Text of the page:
By the early 19th century, many cities in Europe, as well as North and South America, published newspaper-type publications though not all of them developed in the same way; content was vastly shaped by regional and cultural preferences.[24] Advances in printing technology related to the Industrial Revolution enabled newspapers to become an even more widely circulated means of communication. In 1814, The Times (London) acquired a printing press capable of making 1,100 impressions per hour.[25] Source

Political bias

“Our news ecosystem has changed more dramatically in the past five years,” she wrote in March, “than perhaps at any time in the past 500.” The future of publishing is being put into the “hands of the few, who now control the destiny of the many”. News publishers have lost control over the distribution of their journalism, which for many readers is now “filtered through algorithms and platforms which are opaque and unpredictable” source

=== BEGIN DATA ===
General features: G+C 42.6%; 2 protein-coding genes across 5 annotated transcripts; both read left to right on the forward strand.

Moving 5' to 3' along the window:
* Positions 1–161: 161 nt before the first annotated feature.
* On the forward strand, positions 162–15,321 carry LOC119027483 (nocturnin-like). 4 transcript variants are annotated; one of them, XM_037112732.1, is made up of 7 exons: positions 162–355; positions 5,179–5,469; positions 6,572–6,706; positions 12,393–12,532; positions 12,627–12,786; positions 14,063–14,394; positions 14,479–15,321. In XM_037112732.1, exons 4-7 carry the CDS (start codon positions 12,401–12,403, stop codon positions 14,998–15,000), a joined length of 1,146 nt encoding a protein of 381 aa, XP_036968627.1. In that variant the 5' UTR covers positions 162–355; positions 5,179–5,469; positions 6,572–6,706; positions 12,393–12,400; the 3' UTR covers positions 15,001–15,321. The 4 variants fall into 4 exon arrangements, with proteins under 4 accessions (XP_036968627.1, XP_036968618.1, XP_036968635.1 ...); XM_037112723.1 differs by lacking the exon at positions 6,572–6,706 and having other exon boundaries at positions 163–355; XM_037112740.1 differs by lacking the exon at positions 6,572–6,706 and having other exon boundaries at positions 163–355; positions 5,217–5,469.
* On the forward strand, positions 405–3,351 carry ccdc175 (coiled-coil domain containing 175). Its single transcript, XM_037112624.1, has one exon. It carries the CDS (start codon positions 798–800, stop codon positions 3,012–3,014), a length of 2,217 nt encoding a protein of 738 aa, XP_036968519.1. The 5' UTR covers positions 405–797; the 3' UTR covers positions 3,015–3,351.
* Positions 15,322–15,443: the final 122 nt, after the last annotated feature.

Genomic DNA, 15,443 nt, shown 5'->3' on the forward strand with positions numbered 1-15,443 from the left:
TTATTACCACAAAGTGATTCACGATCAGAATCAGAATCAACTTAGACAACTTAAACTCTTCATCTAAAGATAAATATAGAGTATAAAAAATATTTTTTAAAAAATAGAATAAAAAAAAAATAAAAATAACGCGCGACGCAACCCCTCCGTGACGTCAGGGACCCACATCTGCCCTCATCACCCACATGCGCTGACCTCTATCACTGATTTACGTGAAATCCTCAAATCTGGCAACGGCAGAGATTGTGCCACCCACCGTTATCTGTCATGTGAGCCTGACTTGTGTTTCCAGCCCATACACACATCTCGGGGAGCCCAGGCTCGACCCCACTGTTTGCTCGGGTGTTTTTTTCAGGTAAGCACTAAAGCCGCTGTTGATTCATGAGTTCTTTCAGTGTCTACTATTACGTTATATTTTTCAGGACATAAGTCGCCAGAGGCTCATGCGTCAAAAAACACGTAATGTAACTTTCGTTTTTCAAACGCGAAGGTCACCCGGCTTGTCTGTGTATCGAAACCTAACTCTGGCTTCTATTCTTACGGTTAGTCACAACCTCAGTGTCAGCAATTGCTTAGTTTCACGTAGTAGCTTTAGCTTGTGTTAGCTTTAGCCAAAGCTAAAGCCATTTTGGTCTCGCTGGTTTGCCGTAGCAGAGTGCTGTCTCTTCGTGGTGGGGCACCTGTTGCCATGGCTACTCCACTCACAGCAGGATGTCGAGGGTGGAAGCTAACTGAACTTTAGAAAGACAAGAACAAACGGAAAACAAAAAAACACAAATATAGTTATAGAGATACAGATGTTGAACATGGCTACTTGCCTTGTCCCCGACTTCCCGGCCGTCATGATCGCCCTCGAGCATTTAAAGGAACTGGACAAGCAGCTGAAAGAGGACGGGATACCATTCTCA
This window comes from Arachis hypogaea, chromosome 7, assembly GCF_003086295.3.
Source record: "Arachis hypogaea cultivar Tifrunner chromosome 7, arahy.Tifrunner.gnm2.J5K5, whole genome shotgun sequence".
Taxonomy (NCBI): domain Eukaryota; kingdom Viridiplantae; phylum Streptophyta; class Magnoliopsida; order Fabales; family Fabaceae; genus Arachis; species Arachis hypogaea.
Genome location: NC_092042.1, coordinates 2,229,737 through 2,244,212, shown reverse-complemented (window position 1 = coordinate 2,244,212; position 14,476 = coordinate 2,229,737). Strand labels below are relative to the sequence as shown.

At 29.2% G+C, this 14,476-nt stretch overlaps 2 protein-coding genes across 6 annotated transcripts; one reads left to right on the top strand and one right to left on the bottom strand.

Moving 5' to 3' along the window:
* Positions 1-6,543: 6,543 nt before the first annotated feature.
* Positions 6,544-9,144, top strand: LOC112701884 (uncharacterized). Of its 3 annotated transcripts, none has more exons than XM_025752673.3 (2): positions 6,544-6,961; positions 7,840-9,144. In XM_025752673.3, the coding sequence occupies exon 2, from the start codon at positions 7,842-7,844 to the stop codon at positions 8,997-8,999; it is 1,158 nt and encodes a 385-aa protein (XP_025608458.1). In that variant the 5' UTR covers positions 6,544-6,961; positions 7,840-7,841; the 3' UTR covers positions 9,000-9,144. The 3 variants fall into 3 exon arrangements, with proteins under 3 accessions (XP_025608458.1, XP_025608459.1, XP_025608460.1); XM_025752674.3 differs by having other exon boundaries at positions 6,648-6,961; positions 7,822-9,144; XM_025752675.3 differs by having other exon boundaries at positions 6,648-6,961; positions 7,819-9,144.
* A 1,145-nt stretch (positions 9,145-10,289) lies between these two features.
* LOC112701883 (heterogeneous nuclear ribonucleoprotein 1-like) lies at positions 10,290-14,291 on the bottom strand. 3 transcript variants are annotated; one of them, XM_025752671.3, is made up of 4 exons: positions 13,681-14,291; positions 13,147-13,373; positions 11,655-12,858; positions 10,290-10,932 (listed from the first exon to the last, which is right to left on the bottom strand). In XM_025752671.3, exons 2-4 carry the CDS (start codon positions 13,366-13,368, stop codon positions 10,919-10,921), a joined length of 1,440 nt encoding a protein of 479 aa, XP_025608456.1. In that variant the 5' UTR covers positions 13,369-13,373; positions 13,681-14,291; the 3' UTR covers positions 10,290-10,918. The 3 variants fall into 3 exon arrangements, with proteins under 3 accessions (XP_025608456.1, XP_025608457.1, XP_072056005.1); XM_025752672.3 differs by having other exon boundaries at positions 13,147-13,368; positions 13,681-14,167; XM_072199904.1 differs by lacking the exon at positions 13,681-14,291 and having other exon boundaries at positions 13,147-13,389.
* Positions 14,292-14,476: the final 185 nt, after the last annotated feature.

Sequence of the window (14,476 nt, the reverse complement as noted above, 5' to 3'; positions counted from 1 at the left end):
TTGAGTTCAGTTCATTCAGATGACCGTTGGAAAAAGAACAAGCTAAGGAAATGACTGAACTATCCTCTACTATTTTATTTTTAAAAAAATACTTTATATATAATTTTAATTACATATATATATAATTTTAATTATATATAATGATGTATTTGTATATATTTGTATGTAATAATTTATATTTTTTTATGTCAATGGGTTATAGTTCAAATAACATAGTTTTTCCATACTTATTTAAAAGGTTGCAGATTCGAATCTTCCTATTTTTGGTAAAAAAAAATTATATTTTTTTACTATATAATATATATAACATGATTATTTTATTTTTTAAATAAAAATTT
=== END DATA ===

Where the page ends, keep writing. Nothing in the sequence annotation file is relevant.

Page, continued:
Berlusconi, Murdoch and others controlled or still control big portions of the news media landscape in Italy and England. This control has allowed them to shape how and what people think about a number of issues. In effect it allowed them to shape public opinion.

“According to a Loughborough University study, once newspaper circulation is taken into account, just 18 percent of media coverage was pro-Remain compared with 82 percent pro-Leave.”

Source

If you were in favour of Europe in Great Britain during the EU referendum campaign you would have been hard pressed to find articles supporting the view that the European Union was a good thing. Even those that supported Remain had articles that were negative about the EU.